Manassas, VA (PRWEB) November 25, 2013
The use of well-defined controls in assay development is essential for determining the reliability and reproducibility of data obtained from molecular applications. ATCC spoke out on this topic during its first participation at the Corporate Workshop Day at the AMP 2013 Annual Meeting, emphasizing the importance of using authenticated and highly characterized biomaterials for assay development and verification. More than 75 researchers from pharmaceutical and molecular diagnostics companies attended the workshop. The presentation was divided into two parts, first focusing on controls for genetic mutations in cancer biology, followed by a discussion on the detailed characterization of ATCC infectious disease strains and nucleic acid controls.
Fang Tian, Ph.D., Lead Scientist for ATCC Cell Systems, led the discussion by describing the rapidly changing landscape of diagnostics, including the vast amount of human genetic data currently available via open-access. Moreover, with the development of smaller, faster, and more affordable sequencing technologies, investigators now require a stable and renewable source of controls, such as fully characterized and authenticated cell lines. To meet these needs, ATCC organized Tumor Cell Panels representing cell lines grouped by tissue type and annotated with published gene mutation data. Further, Dr. Tian explained, “ATCC is not only pairing cell lines with published gene mutation data, we are also performing extensive laboratory analyses to confirm the presence, stability, and expression of genetic mutations using tools like sequencing, PCR, and Western Blot.”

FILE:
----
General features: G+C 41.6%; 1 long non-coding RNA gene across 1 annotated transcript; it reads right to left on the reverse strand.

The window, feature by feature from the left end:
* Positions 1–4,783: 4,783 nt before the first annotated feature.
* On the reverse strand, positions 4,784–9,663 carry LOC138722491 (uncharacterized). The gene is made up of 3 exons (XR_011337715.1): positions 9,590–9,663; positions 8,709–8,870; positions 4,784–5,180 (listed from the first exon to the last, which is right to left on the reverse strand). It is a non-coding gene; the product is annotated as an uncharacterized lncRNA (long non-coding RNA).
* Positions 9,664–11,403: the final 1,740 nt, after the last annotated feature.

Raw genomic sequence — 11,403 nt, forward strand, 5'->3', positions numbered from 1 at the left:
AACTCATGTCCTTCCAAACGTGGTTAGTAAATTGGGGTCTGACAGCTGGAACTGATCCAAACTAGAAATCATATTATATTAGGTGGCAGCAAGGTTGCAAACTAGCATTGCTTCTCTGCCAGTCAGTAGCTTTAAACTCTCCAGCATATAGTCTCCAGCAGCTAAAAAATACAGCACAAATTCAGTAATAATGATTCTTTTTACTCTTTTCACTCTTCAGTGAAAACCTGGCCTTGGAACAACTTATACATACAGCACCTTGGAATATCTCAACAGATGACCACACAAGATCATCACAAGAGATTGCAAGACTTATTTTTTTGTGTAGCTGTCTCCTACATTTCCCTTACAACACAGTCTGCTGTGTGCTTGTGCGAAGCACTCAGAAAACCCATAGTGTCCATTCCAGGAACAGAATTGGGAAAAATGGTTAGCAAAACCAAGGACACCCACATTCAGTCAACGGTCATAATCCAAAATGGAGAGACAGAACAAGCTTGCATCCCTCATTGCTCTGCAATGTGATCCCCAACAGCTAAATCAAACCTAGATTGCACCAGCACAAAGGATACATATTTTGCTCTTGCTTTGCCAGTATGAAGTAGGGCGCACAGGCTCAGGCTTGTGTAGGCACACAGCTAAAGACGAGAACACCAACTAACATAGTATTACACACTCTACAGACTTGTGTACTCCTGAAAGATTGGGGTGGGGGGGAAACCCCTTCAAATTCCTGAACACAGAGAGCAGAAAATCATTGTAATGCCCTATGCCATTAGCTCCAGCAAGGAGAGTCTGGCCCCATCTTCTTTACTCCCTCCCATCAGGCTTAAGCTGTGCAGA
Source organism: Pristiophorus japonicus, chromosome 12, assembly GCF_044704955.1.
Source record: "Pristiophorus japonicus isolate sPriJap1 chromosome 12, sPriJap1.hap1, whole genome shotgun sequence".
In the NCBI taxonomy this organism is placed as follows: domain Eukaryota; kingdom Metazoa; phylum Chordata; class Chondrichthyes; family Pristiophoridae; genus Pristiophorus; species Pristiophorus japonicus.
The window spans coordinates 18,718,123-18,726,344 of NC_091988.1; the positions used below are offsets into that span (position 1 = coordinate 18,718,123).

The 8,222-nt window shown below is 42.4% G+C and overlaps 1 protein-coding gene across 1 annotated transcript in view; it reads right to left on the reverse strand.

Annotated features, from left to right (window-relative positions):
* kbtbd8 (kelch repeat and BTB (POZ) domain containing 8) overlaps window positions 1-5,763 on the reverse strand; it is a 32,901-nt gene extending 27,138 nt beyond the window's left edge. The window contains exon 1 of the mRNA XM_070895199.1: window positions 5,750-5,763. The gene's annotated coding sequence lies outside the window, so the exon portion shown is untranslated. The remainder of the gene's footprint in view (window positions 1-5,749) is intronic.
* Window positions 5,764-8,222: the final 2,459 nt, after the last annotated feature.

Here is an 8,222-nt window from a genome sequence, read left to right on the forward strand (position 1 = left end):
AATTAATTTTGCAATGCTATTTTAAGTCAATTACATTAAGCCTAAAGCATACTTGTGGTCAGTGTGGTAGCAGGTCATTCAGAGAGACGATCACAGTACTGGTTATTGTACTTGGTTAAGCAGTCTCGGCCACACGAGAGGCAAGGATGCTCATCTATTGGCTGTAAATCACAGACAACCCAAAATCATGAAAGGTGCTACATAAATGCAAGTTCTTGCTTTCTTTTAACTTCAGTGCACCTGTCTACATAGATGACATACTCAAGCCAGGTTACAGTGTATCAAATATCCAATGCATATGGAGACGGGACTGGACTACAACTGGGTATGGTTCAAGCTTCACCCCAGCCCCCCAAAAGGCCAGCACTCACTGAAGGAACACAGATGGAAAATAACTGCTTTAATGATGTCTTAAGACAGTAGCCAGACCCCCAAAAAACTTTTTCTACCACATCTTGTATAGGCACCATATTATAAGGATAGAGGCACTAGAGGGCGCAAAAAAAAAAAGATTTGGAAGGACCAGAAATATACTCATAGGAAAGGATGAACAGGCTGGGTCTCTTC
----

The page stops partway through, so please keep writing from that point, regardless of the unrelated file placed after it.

Liz Kerrigan, Director of Standards at ATCC noted, “There are a lot of choices for controls in research, but it’s imperative to obtain controls from a reliable source; knowing how they were produced and how identities were verified – that’s the importance of authentication.” ATCC
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